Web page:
All the stuff you can do with iPhone 8 that you couldn’t with iPhone 7

Popular Science

The back of the new iPhone 8 and 8 Plus are made out of glass once again, which makes them a little heavier than their predecessors.

Apple

A glut of iPhone 8 and 8 Plus reviews are no doubt hitting your social media streams right now, and it’s hard to keep track of all those opinions. While talking about design, experience, and “feel,” are important, the key question remains: What does this phone let you do that your old phone didn’t? Here’s what you’re missing out on by sticking with your older hardware.

Charge wirelessly

The iPhone 8 series phones have glass backs once again (like the iPhone4!), and underneath that smooth skin are the guts it takes to charge wirelessly. Apple uses the Qi platform, which should seem familiar to pretty much anyone who has ever used wireless charging on anything, including Android phones. This works great when you’re sleeping and the phone is sitting on your bedside table, but since the device has to sit on the pad the whole time, you can’t use your phone in a normal way. It’s useful in the car, but it’s worth noting that it won’t work with CarPlay right now (unless you have a specific BMW), which will continue to be the case until more vehicles become compatible. So, don’t throw away that Lightning cable in your car just yet.

Use Bluetooth 5 gadgets

If you’re using a current generation iPhone, you’re using Bluetooth 4, which was a considerable step forward thanks to its reduced power usage. The iPhone 8 series moves up to Bluetooth 5, which promises a more reliable and efficient connection, especially when it comes to smart home gadgets. The drawback, however, is that there really aren’t any compatible Bluetooth 5 gadgets to pair it with just yet. The phone will still work fine with legacy Bluetooth products of course, but this is a feature that won’t pay off for a while.

Charge faster

The charger that comes with the iPhone 8 is the same white 5W brick it has always been. But if you have access to a higher-powered charger like the one from an iPad Pro or even a USB-C MacBook, you can now juice up your phone more rapidly. It’s unclear if this will affect overall battery life and durability (rapid charging has historically had a negative effect on batteries), but it’s great if you need to power up quickly. Reports have found you can get roughly 50 percent battery charge in about 30 minutes if you use a 29W USB-C charger for a MacBook Pro on the iPhone 8.

Shoot fancier video

The cameras inside the iPhone 8 and 8 Plus have been upgraded, and Apple has announced some small hardware tweaks, but those changes are manifested primarily as a spec bump in video capture. You can now grab 240 fps slow-motion video at full HD (1080p), whereas the iPhone 7 could only manage 720p. The 8 and 8 Plus also shoot 4K video at 60p, which requires it to move and process a lot of pixels, which is possible thanks to the speed increase that comes from upgrades like the new A11 Bionic processor. In short: The camera is faster when shooting video.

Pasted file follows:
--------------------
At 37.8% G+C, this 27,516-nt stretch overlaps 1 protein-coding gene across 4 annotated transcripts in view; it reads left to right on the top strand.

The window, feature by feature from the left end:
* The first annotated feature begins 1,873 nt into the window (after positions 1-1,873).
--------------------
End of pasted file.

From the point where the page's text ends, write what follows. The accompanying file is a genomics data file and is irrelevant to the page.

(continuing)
Portrait lighting effects

Apple first introduced Portrait Mode last year alongside the iPhone 7 Plus’ dual-camera system. The added depth effect did a lot to make iPhone photos look like they could have been taken with a DSLR, or at least a camera with a bigger imaging sensor. Now, the company has added another feature called Portrait Lighting Effects, which are supposed to make a human subject look like they were lit in a controlled situation.

I’m a real photo and lighting snob, and so far I haven't been impressed by the results I've seen in demos and in photos shared online. The phone is manipulating existing image data to move highlights around the face, and it has a tendency to make the brighter areas look harsh. The Theater lighting mode drops the background to black and cranks up the drama on the facial lighting, which will surely be popular, but also needs polish. This effect is still in beta, so it can be forgiven for some early ugliness, but it has a long way to go.

Get more color out of the screen

While its screen is basically the same as the 7's on paper, the iPhone 8 does have the TrueTone tech from the iPad Pro built-in. It adjusts the white balance of the screen to look more accurate and neutral according to ambient light. The iPhone 8 is also compatible with HDR technology currently rolling out on platforms like Netflix and Amazon. So, some content will look better, even though the iPhone 8 didn't get the OLED upgrade treatment like the flagship iPhone X.

Store more data

The top-end iPhone 8 models come with 256 GB of storage, compared to 128 GB in the iPhone 7 (if you buy it from Apple). That's twice as much!

And, well, that's most of it. There are a few other hardware differences, but most of the tangible changes come as a result of an update to iOS 11. The processor has gotten a considerable bump, but that likely won’t affect your overall experience much unless you’re upgrading from a much older phone, or you do a ton of the cool new augmented reality kit stuff that comes with ARKit (which will be available on older phones, too).

The iOS 11 update is out now. So if you’re thinking about upgrading to a new phone, download the software upgrade to your current device first. You’ll get a glut of new features you didn’t have yesterday—including ARKit, the new Control Center, the updated Siri voice, and a redesigned App Store that’s much easier to browse—without comitting to new hardware.